“Impediments to coal production must be overcome if the industry is going to be able to supply the massive anticipated demand for utility power generation, steelmaking, and new coal conversion products of coal to liquids and coal to gas,” said NMA senior economist Connie Holmes in her presentation this month at the National Academy of Sciences (NAS).
The NAS is currently putting together a coal research and resources study, due mid-2007. NMA urged in its testimony that the panel thoroughly study various coal safety, transportation, research and reserve base issues to help establish a roadmap detailing future energy needs and a national coal strategy to meet those needs.
Holmes said an important aspect of all research was to ensure policymakers had a clear picture of the exact recoverable coal reserves.
“It has been decades since the last comprehensive study of our reserve base was completed. It is important that the latest available information be available to policymakers, particularly in light of the projected increases in domestic coal production and use over the next 25 years as coal’s markets expand from the traditional electric generating market to that of making synthetic gas and transportation liquids,” she said.
She also cautioned that a reserve estimate should be based on the amount of coal that was legally recoverable.
“Even if reserves are technically and economically recoverable, many federal, state, and local laws and regulations significantly reduce the amount of coal that can be mined,” Holmes said.
These laws include the Mineral Leasing Act, the Federal Land Policy Management Act, the Surface Mining Control and Reclamation Act (SMCRA), the Federal Mine Safety and Health Act, and environmental laws such as the Clean Air Act, the Clean Water Act, the Endangered Species Act, and the Resource Conservation and Recovery Act.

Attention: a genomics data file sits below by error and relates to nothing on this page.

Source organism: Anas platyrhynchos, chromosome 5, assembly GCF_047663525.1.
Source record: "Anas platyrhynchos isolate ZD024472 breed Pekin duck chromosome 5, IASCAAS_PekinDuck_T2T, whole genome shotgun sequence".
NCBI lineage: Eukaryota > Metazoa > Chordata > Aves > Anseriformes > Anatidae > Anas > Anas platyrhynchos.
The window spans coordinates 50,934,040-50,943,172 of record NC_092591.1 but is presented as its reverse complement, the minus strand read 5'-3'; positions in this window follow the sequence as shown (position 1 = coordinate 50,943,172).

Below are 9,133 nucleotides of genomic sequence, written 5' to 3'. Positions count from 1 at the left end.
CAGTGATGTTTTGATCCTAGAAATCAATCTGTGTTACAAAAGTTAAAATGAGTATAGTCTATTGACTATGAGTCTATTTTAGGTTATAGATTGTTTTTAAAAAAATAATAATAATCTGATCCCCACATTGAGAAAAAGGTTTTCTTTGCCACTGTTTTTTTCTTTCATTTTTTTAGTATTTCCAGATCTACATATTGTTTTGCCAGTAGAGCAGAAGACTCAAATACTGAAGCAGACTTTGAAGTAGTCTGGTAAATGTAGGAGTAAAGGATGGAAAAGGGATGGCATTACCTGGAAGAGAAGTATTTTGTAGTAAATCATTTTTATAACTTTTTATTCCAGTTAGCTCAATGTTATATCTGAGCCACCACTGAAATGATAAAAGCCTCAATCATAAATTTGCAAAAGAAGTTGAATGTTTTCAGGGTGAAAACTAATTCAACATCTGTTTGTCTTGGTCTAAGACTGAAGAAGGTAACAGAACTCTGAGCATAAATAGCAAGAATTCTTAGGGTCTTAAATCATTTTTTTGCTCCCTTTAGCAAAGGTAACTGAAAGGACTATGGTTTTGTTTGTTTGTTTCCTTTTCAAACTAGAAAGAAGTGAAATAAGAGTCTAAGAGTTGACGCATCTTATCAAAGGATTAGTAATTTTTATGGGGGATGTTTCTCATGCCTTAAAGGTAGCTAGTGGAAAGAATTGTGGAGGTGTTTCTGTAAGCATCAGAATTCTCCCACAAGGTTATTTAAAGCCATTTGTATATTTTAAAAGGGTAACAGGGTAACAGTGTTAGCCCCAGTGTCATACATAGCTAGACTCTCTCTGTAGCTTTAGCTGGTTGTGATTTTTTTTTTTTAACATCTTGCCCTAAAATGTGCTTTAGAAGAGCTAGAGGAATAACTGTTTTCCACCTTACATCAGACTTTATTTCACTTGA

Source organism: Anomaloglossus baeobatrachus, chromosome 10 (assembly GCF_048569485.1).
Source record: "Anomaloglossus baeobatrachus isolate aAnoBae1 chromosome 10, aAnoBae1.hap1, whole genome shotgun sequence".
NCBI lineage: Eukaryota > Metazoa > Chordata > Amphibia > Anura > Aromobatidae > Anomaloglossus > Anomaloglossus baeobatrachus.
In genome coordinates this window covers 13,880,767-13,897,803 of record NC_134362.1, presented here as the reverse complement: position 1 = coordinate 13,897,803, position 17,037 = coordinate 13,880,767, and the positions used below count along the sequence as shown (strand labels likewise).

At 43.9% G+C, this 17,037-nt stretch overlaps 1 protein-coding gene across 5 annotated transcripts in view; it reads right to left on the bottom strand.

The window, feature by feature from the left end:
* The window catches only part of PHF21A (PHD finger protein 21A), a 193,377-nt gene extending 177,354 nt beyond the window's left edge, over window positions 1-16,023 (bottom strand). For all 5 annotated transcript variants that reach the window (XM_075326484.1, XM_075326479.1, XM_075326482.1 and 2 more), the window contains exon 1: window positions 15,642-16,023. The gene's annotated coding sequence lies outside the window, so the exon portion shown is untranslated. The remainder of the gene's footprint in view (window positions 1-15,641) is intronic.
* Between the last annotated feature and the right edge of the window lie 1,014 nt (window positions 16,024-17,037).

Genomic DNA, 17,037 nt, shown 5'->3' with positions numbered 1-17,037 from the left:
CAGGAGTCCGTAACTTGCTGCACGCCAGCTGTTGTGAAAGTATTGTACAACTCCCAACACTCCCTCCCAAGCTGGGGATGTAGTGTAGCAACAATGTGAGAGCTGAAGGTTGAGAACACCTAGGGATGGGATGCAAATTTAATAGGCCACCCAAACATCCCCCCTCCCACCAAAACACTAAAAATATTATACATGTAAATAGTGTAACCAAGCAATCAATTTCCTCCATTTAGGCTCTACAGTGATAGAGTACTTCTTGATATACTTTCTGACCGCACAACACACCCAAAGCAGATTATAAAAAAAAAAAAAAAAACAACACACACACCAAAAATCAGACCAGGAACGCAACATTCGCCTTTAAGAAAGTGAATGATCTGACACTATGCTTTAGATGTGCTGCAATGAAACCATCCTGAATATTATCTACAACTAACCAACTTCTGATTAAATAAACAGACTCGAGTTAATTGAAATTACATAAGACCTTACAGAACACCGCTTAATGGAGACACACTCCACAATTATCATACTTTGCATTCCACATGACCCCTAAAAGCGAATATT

Holmes testified that current federal coal research activities were unnecessarily spread over too many agencies – namely six carrying out mine-related research. NMA suggested the Department of Energy’s Office of Fossil Energy was ideally suited to a coordination role, given its experience and expertise on energy-related issues.
Transportation issues were also addressed in Holmes’ testimony: “There is a critical need for more research in ways to improve the efficiencies of the delivery mechanisms that bring coal from the mine to the end point of use. One example of this is rail capacity.”
Following the Sago mine disaster and other recent mine accidents in West Virginia, NMA said the panel needed to urgently review communication technology and research other safety alternatives.
NMA recently helped set up the Mine Safety Technology and Training Commission, which will conduct an in-depth review of several of these issues.
“The NAS also should look at whether there are perverse incentives at some agencies, such as the Mine Safety and Health Administration, which discourage experimentation and innovation for improvements in mine safety and health advances,” Holmes said.
Holmes also addressed the critical need in the US to train and educate new miners and mining engineers.
“The 13 mining schools in this country need additional funding to prepare the workforce that will be needed to produce the coal to meet our needs over the next 25 years,” she said.
Holmes called on the panel to study obstacles blocking the conversion of coal into liquid fuels – such as high-grade and clean-burning diesel.
“While the technology has existed for over 60 years, there are numerous impediments in terms of financing, price stability or guarantees, and a lack of incentives that must be examined and identified.”